HTML 5 <map> Tag

The HTML <map> tag is used for declaring an image map.

The <map> tag is used in conjunction with the <area> tag and <img> tag to specify clickable areas (sometimes referred to as "hot spots") on an image.

To create an image map, you use the <map> tag to declare the image map, and the <area> tag (nested within the <map> tag) to define the clickable areas. The <img> tag can be defined elsewhere on the page, and is linked to the <map> element using the name attribute.



HTML tags can contain one or more attributes. Attributes are added to a tag to provide the browser with more information about how the tag should appear or behave. Attributes consist of a name and a value separated by an equals (=) sign, with the value surrounded by double quotes. Here's an example, style="color:black;".

There are 3 kinds of attributes that you can add to your HTML tags: Element-specific, global, and event handler content attributes.

The attributes that you can add to this tag are listed below.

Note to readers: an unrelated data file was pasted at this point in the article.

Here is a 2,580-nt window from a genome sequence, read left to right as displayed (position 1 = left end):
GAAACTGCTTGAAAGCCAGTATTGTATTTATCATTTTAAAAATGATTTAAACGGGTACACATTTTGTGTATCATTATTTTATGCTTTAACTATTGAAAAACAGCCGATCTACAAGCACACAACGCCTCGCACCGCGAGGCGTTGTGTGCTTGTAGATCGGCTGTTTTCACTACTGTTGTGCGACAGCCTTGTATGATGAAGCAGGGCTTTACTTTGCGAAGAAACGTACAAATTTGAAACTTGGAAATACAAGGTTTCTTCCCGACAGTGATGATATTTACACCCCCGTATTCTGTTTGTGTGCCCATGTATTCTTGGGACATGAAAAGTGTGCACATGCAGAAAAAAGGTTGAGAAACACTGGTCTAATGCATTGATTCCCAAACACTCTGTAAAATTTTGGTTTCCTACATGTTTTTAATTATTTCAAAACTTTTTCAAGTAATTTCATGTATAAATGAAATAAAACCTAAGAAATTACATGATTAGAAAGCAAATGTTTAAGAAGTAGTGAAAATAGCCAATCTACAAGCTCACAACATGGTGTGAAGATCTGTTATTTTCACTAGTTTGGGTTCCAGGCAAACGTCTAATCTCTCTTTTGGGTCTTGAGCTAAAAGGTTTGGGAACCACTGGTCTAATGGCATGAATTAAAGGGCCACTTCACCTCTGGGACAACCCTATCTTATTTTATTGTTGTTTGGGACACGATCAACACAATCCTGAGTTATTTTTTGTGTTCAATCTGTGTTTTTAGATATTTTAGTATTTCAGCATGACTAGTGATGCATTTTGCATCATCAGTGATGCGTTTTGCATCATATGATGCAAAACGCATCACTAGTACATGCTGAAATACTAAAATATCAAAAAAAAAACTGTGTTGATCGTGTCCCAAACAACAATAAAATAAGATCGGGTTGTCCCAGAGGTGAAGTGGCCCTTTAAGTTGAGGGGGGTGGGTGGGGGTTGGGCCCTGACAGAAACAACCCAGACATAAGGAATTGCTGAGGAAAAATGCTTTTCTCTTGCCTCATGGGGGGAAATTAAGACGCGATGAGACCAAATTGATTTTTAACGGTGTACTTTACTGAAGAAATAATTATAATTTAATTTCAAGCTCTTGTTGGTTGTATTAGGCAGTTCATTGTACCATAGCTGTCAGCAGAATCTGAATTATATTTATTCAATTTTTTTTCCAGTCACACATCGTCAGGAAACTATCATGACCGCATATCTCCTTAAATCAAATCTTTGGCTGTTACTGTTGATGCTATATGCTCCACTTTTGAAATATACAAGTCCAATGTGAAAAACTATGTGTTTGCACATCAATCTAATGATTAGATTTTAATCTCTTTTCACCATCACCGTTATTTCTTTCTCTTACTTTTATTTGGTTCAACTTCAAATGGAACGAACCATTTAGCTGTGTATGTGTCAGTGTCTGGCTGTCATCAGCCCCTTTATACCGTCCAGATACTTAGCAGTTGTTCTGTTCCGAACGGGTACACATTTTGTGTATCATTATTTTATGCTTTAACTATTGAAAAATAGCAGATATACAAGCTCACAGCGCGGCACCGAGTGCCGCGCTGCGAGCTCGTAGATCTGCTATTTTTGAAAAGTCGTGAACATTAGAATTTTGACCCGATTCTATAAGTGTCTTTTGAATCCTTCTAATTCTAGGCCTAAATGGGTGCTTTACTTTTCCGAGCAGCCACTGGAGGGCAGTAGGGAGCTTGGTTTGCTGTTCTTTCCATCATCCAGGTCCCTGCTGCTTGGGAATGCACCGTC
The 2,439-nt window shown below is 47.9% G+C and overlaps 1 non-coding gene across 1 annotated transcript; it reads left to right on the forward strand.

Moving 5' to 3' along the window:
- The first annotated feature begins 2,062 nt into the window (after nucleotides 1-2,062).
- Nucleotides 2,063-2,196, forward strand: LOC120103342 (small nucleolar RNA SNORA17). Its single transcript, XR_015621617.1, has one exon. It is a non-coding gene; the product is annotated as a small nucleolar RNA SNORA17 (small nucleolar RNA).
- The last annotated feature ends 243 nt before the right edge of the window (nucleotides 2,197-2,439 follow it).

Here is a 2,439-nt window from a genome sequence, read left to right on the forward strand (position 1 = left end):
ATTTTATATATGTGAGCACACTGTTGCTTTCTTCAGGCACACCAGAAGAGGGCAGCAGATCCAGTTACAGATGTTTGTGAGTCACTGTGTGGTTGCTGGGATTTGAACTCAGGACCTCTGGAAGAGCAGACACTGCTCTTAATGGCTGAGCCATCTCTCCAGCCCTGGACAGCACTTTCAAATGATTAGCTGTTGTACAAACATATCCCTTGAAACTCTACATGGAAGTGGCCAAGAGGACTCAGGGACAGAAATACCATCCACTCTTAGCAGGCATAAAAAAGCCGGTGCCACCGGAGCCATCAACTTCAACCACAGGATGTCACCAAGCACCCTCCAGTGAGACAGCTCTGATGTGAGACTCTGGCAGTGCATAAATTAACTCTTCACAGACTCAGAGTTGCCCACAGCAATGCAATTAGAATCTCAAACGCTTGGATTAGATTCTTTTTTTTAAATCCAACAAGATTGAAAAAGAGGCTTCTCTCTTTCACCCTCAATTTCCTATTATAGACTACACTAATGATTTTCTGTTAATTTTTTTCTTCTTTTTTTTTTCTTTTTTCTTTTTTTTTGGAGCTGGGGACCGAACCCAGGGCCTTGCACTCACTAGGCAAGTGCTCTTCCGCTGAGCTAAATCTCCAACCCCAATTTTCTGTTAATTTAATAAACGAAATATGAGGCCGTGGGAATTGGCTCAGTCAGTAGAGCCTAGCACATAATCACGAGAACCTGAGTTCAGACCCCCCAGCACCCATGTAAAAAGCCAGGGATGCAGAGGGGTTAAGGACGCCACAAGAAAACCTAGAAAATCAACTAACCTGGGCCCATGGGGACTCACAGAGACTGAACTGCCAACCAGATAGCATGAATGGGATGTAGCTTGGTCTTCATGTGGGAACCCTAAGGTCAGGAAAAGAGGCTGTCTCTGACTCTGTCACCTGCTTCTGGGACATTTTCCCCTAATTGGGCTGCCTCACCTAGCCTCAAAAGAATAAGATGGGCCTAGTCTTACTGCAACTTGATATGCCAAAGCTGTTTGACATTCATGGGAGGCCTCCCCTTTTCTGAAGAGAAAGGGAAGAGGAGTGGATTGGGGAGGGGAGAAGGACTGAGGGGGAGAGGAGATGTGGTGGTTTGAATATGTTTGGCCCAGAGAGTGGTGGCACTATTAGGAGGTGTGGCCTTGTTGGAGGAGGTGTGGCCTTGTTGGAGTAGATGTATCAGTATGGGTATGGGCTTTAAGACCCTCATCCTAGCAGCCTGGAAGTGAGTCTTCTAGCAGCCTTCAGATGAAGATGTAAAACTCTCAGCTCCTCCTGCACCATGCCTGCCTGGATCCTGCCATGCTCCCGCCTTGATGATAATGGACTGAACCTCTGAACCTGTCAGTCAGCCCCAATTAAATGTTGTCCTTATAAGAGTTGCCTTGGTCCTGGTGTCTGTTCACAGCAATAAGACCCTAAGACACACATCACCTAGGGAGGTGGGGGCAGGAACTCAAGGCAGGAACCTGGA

Element-Specific Attributes

The following table shows the attributes that are specific to this tag/element.

nameAssigns a name to the image map. Note that if the id attribute is also specified, it must contain the same value as the name attribute.

Global Attributes

The following attributes are standard across all HTML 5 tags (although the tabindex attribute does not apply to dialog elements).

For a full explanation of these attributes, see HTML 5 global attributes.

Event Handler Content Attributes

Event handler content attributes enable you to invoke a script from within your HTML. The script is invoked when a certain "event" occurs. Each event handler content attribute deals with a different event.

For a full list of event handlers, see HTML 5 event handler content attributes.